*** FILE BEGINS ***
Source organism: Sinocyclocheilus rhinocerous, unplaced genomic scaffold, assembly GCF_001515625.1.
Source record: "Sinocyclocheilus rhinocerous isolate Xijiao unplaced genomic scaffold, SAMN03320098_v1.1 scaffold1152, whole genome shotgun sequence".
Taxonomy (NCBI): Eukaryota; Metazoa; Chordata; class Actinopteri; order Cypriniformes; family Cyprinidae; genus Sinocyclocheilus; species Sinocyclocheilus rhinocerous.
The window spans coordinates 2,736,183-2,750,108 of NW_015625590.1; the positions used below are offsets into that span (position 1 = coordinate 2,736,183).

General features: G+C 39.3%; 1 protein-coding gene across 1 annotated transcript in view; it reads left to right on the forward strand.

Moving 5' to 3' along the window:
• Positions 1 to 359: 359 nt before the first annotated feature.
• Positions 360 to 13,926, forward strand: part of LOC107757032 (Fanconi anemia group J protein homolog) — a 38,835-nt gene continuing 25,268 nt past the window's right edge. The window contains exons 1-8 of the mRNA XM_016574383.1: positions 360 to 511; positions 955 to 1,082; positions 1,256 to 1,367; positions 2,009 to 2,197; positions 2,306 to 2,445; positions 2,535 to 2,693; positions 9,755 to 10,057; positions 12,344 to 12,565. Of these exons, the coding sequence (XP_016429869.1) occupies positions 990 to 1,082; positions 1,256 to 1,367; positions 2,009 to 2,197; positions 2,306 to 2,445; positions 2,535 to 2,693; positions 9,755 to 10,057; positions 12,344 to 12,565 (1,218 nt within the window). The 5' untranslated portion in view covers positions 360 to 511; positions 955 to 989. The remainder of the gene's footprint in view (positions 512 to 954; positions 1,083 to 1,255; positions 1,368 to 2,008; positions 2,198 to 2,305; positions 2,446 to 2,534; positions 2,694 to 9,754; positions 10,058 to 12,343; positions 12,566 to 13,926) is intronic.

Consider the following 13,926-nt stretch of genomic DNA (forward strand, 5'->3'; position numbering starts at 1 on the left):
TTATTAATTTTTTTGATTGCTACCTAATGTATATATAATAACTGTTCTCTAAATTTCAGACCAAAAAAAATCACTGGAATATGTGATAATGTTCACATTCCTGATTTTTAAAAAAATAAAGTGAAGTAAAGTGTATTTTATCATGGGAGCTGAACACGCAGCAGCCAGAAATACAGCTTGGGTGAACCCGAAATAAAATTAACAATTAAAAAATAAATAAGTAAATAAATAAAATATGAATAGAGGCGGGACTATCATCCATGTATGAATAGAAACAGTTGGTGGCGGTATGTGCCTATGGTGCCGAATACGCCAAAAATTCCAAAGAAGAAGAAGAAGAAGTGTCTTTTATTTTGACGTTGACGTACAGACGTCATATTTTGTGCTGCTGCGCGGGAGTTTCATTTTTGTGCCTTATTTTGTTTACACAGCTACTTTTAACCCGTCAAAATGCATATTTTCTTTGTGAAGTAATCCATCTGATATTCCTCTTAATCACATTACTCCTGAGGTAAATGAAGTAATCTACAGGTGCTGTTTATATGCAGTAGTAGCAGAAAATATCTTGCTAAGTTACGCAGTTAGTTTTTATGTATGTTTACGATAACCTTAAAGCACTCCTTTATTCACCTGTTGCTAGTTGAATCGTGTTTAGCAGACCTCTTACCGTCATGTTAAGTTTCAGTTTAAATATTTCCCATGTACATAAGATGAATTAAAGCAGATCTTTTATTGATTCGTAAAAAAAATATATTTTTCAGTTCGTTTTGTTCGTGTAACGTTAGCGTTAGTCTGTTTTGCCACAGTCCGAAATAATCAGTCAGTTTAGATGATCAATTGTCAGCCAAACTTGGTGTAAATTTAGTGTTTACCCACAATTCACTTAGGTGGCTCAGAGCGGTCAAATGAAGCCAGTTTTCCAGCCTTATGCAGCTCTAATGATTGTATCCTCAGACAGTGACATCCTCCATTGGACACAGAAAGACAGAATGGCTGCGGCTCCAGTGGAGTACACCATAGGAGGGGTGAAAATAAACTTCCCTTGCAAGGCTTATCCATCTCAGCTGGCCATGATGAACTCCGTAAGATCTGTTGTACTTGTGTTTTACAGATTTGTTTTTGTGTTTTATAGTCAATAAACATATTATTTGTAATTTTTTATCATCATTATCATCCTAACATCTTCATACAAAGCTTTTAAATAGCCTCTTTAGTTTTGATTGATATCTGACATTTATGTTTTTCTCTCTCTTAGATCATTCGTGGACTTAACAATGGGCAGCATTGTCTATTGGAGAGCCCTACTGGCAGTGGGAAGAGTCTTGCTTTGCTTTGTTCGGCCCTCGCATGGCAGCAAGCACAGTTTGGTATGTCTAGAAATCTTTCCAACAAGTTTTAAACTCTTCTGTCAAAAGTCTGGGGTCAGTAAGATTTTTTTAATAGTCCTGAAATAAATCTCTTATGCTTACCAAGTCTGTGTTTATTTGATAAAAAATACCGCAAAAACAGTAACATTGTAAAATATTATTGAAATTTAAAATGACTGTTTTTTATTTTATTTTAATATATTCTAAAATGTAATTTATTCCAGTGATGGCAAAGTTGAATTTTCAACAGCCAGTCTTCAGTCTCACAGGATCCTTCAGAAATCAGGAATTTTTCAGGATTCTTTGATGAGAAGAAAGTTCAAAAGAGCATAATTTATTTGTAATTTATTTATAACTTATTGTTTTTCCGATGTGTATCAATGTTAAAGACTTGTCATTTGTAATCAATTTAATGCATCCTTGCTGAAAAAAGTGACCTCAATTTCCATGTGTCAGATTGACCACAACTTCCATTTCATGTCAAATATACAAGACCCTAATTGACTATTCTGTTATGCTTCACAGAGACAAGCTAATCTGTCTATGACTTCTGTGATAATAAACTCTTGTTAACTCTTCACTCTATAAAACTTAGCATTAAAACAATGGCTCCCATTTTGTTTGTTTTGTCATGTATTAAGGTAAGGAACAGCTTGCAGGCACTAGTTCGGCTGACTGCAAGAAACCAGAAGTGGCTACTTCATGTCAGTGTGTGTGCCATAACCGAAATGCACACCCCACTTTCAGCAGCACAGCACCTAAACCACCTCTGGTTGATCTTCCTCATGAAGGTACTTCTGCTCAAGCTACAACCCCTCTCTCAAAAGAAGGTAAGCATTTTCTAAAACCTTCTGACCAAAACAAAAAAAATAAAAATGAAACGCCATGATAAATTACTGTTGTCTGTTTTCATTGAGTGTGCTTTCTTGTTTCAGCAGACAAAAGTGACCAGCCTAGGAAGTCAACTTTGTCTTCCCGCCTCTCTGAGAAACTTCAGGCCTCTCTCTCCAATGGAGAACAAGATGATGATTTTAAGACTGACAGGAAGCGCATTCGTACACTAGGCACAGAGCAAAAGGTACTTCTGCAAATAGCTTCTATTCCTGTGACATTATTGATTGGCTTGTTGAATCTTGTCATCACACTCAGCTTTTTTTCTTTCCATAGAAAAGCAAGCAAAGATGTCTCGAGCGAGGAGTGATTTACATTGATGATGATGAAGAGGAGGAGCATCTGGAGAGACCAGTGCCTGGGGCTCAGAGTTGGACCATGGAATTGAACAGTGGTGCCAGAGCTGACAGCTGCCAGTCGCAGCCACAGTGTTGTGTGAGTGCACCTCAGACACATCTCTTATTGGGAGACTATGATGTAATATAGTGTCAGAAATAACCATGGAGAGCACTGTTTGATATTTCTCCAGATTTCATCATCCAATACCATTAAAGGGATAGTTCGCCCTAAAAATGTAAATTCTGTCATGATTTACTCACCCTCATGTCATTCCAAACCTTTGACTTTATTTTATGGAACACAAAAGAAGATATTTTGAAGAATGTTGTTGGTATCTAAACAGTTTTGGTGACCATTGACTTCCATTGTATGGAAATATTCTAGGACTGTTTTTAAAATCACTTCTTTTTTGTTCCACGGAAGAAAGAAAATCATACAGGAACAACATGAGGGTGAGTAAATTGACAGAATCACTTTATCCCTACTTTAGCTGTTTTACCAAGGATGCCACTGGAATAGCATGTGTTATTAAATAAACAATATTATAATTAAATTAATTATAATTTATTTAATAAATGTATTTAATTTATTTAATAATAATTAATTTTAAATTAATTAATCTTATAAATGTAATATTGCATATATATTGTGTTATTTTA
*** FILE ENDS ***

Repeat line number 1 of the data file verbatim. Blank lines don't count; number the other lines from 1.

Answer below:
Source organism: Sinocyclocheilus rhinocerous, unplaced genomic scaffold, assembly GCF_001515625.1.